04.01.2019 change 04.01.2019

A.B. Dobrowolski Polar Station will be revitalized

Source: www.igf.edu.pl Source: www.igf.edu.pl

The Polish Academy of Sciences and the Institute of Geophysics PAS have concluded an agreement with Geoscience Australia regarding joint research in Antarctica. Part of this cooperation will be the revitalization of the Polish A.B. Dobrowolski Polar Station, which been decommissioned for around 40 years.

The Polish Academy of Sciences and the Institute of Geophysics PAS concluded an agreement with Geoscience Australia - Statement of Cooperation in Antarctic Geoscience. Based on this document, scientists from both countries may conduct joint research in the field of Earth sciences in the Antarctic, the representatives of the Institute of Geophysics PAS reported in a release.

This is the first document on scientific cooperation in the field of Earth sciences concluded at this level between Poland and Australia. Cooperation will include the exchange of scientific and technical ideas as well as scientific information and data for the development of research on the Antarctic sea and continent.

Poland has two polar stations in Antarctica: the Henryk Arctowski Polish Antarctic Station operating continuously since 1977, located on the Island of King George in the South Shetland archipelago, and the station that has not been used for about 40 years: the A.B. Dobrowolski Polar Station in the Bunger Oasis (Eastern Antarctica).

The first stage of cooperation with Australia will be the revitalization of the abandoned Dobrowolski Station. The facility will become a base for erecting autonomous geophysical stations on the exposed rocks of the Antarctic continent.

The first expedition of Polish geophysicists to the Bunger Oasis in 40 years is planned in three to four years, on the Australian icebreaker Nuyin.

The originator and leader of the station revitalization project Prof. Marek Lewandowski from the Institute of Geophysics PAS is convinced that the Bunger Oasis, which is a terrestrial analogue of the surface of Mars, can be a testing ground for automatic measuring equipment and other devices intended for space missions. "There is an area for cooperation with the Polish space industry and industrial partners concerning the design, production and use of high-efficiency energy sources, as well as satellite data transmission" - says Prof. Lewandowski. He adds: "In the future, it is possible to plan a modern survival capsule, in which a few people could spend several months conducting scientific research in the oasis".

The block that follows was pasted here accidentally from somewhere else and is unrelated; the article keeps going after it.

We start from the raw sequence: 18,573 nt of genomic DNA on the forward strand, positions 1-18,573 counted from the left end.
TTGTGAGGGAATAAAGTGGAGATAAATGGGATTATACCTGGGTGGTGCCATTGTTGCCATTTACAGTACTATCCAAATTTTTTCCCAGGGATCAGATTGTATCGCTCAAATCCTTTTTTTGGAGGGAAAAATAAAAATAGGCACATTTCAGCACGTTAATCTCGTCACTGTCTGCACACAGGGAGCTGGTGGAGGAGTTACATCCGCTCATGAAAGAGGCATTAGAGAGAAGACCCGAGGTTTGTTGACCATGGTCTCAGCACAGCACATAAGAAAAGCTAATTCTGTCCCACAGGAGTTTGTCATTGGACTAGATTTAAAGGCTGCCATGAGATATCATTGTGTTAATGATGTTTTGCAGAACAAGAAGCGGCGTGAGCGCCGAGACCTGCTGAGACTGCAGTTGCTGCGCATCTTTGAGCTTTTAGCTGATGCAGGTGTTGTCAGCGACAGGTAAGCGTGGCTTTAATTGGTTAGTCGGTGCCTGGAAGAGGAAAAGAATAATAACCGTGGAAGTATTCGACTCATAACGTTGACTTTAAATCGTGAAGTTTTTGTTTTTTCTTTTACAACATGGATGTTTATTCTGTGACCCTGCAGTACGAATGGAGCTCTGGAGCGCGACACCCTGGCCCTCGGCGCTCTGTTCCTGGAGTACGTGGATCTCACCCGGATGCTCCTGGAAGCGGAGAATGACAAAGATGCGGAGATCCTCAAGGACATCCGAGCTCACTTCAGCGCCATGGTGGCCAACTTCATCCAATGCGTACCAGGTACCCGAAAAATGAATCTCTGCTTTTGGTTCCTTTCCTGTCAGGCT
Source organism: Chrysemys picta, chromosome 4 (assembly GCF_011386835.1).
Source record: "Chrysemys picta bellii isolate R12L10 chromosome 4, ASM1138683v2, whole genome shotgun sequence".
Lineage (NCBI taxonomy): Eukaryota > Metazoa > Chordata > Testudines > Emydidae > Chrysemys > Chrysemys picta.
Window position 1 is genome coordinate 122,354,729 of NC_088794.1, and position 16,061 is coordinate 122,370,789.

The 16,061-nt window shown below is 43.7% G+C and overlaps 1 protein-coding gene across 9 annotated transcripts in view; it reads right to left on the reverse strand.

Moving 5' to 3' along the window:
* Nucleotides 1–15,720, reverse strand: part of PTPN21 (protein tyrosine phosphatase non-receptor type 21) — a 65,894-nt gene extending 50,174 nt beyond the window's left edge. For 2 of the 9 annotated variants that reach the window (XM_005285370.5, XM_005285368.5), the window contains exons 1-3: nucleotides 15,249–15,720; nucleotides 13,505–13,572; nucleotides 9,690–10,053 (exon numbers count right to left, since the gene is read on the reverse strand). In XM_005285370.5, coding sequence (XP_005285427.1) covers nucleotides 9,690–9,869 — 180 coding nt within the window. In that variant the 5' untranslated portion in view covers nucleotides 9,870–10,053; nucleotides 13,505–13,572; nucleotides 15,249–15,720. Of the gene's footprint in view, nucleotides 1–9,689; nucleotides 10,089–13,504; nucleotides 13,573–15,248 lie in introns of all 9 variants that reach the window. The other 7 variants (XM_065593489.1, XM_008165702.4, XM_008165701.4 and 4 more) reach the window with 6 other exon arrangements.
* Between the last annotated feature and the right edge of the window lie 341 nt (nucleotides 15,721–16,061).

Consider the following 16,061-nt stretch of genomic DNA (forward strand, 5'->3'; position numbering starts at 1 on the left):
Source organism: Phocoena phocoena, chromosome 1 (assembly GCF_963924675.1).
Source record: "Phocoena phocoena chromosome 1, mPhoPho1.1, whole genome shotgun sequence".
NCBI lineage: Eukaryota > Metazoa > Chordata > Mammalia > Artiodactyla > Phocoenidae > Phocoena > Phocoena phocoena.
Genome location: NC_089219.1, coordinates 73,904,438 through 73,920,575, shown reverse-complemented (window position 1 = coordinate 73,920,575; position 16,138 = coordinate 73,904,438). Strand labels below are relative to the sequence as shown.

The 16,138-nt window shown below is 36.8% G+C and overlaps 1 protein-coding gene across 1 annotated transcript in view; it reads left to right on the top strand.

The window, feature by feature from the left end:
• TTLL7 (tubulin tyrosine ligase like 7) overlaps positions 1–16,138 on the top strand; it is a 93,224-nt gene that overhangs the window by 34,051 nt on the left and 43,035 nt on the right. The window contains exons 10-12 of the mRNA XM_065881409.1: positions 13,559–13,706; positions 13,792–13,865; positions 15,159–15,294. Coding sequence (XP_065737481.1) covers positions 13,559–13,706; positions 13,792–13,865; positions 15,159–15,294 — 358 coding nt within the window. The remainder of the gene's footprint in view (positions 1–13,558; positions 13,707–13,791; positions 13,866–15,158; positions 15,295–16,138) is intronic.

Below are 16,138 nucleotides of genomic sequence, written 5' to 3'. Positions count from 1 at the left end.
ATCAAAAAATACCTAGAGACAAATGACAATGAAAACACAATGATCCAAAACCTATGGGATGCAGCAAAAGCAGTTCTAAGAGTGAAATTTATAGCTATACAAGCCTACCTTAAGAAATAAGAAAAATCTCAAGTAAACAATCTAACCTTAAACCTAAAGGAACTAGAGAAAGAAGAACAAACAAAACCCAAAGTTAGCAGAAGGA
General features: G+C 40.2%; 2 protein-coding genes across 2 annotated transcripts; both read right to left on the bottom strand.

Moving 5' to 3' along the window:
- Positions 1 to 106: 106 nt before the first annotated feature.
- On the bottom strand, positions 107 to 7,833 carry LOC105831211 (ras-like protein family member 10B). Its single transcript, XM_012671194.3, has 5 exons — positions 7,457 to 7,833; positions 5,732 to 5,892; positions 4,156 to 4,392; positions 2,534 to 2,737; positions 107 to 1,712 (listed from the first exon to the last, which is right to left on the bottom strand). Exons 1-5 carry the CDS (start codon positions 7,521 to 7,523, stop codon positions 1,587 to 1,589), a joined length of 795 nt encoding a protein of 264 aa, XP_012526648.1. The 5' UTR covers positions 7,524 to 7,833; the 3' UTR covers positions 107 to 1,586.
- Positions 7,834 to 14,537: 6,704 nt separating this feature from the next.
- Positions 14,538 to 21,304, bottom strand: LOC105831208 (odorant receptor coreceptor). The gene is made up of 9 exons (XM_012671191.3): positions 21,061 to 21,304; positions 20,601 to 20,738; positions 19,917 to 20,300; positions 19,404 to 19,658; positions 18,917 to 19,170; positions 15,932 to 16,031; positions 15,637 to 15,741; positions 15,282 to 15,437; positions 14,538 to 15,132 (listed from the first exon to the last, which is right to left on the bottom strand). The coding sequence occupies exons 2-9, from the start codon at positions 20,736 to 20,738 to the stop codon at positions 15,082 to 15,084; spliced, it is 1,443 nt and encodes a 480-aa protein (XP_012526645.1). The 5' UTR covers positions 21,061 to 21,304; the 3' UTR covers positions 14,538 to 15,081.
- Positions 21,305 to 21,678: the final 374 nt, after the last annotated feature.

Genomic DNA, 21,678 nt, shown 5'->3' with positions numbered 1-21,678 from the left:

Bunger Oasis is an continental, ice-free archipelago among freshwater and saltwater lakes. The first historically recorded human contact with the oasis took place in 1947. The plane commanded by Colonel David Bunger landed on one of the lakes of the archipelago, later named Bunger Hills.

The station in the Bunger Oasis was established in 1956 by the Soviet Antarctic Expedition, and then handed over to Poland. In 1959, the facility was renamed the A.B. Dobrowolski Polar Station. Antoni Bolesław Dobrowolski (1872-1954) was a geophysicist, polar explorer and pedagogue.

The station consists of two wooden buildings. Since 1979, the station has not used by polar explorers. Scientists emphasize that reaching it is not easy, because it lies deep inland. In 2001, the Polish Academy of Sciences gave management of the station to the Institute of Geophysics PAS.

The station is located on the shore of the Algae Lake. Geographically, the Bunger Oasis is located in the Wilkes Land (East Antarctica), approx. 130 km south of the edge of the Shackleton Glacier that flows into the Southern Ocean, which separates Antarctica from Australia.

Next to the Dobrowolski Station, at a distance of about 200 m, there is the summer base Oazis 2 (managed by the Arctic and Antarctic Research Institute in St. Petersburg). At a distance of 7 km east of the station Dobrowolski there is the summer camp Edgeworth David, managed by the Australian Antarctic Division (AAD).

The unique environmental situation of this place allows to conduct a whole spectrum of complementary environmental and technical studies. Some of these studies (seismology, geomagnetism, meteorology, atmosphere physics) will be conducted on a continuous basis, using autonomous measurement stations, while environmental research will be carried out in summer seasons (seasonal research), as part of expeditions to the Bunger Oasis. Seismological research will allow to better understand the structure of the Earth`s interior, in particular its core. In turn, geomagnetic monitoring conducted near the Earth`s magnetic south pole will enable a better understanding of the dynamics of processes occurring in the core.

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